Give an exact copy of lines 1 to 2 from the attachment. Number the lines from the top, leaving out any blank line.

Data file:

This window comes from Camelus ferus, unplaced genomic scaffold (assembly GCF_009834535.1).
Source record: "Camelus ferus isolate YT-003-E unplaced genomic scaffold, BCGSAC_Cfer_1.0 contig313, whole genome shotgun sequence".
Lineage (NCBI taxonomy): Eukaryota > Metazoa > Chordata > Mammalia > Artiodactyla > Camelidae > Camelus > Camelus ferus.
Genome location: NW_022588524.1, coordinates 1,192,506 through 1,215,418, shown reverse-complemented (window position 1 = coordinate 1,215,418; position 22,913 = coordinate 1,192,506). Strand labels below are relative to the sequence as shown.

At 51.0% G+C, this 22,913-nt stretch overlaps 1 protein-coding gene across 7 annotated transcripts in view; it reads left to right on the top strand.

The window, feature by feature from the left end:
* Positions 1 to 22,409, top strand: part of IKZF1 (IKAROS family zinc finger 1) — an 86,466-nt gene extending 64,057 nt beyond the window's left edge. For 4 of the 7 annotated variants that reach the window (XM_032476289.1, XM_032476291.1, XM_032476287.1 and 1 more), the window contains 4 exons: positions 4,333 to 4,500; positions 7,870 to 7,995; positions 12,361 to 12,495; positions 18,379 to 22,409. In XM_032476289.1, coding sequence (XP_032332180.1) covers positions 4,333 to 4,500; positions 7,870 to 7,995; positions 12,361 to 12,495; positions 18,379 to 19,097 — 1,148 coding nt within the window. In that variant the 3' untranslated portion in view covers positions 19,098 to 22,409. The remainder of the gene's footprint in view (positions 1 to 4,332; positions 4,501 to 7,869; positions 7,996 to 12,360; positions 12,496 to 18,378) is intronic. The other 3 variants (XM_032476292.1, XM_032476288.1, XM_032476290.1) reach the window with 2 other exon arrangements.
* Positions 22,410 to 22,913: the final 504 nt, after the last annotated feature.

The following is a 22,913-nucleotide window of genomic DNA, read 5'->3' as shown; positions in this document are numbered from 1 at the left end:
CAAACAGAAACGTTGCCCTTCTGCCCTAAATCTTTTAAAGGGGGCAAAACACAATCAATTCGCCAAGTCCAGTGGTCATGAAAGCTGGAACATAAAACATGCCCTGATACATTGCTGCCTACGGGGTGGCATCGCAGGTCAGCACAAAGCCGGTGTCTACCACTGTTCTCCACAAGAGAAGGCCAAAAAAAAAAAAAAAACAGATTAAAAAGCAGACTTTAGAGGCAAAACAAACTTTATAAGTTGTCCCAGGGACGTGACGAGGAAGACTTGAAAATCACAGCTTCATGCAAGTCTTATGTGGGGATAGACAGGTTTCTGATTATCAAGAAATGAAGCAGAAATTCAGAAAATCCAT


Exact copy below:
This window comes from Camelus ferus, unplaced genomic scaffold (assembly GCF_009834535.1).
Source record: "Camelus ferus isolate YT-003-E unplaced genomic scaffold, BCGSAC_Cfer_1.0 contig313, whole genome shotgun sequence".